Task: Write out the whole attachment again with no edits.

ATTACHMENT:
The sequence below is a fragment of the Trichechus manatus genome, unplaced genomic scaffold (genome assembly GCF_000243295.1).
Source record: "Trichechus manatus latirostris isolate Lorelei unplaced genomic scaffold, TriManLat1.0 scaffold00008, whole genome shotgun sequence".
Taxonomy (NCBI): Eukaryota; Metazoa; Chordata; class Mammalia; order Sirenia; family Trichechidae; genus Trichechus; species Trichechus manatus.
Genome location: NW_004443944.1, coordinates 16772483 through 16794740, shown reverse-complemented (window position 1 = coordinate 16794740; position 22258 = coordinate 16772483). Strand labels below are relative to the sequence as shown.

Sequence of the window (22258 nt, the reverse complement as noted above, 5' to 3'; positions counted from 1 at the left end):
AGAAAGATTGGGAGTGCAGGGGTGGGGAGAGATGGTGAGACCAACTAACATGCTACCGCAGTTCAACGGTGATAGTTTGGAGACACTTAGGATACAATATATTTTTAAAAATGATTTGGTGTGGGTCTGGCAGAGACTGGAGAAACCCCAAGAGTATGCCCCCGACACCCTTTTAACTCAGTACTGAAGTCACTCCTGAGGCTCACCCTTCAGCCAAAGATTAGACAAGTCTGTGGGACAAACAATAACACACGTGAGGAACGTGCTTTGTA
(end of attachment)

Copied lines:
The sequence below is a fragment of the Trichechus manatus genome, unplaced genomic scaffold (genome assembly GCF_000243295.1).
Source record: "Trichechus manatus latirostris isolate Lorelei unplaced genomic scaffold, TriManLat1.0 scaffold00008, whole genome shotgun sequence".
Taxonomy (NCBI): Eukaryota; Metazoa; Chordata; class Mammalia; order Sirenia; family Trichechidae; genus Trichechus; species Trichechus manatus.
Genome location: NW_004443944.1, coordinates 16772483 through 16794740, shown reverse-complemented (window position 1 = coordinate 16794740; position 22258 = coordinate 16772483). Strand labels below are relative to the sequence as shown.

Sequence of the window (22258 nt, the reverse complement as noted above, 5' to 3'; positions counted from 1 at the left end):
AGAAAGATTGGGAGTGCAGGGGTGGGGAGAGATGGTGAGACCAACTAACATGCTACCGCAGTTCAACGGTGATAGTTTGGAGACACTTAGGATACAATATATTTTTAAAAATGATTTGGTGTGGGTCTGGCAGAGACTGGAGAAACCCCAAGAGTATGCCCCCGACACCCTTTTAACTCAGTACTGAAGTCACTCCTGAGGCTCACCCTTCAGCCAAAGATTAGACAAGTCTGTGGGACAAACAATAACACACGTGAGGAACGTGCTTTGTA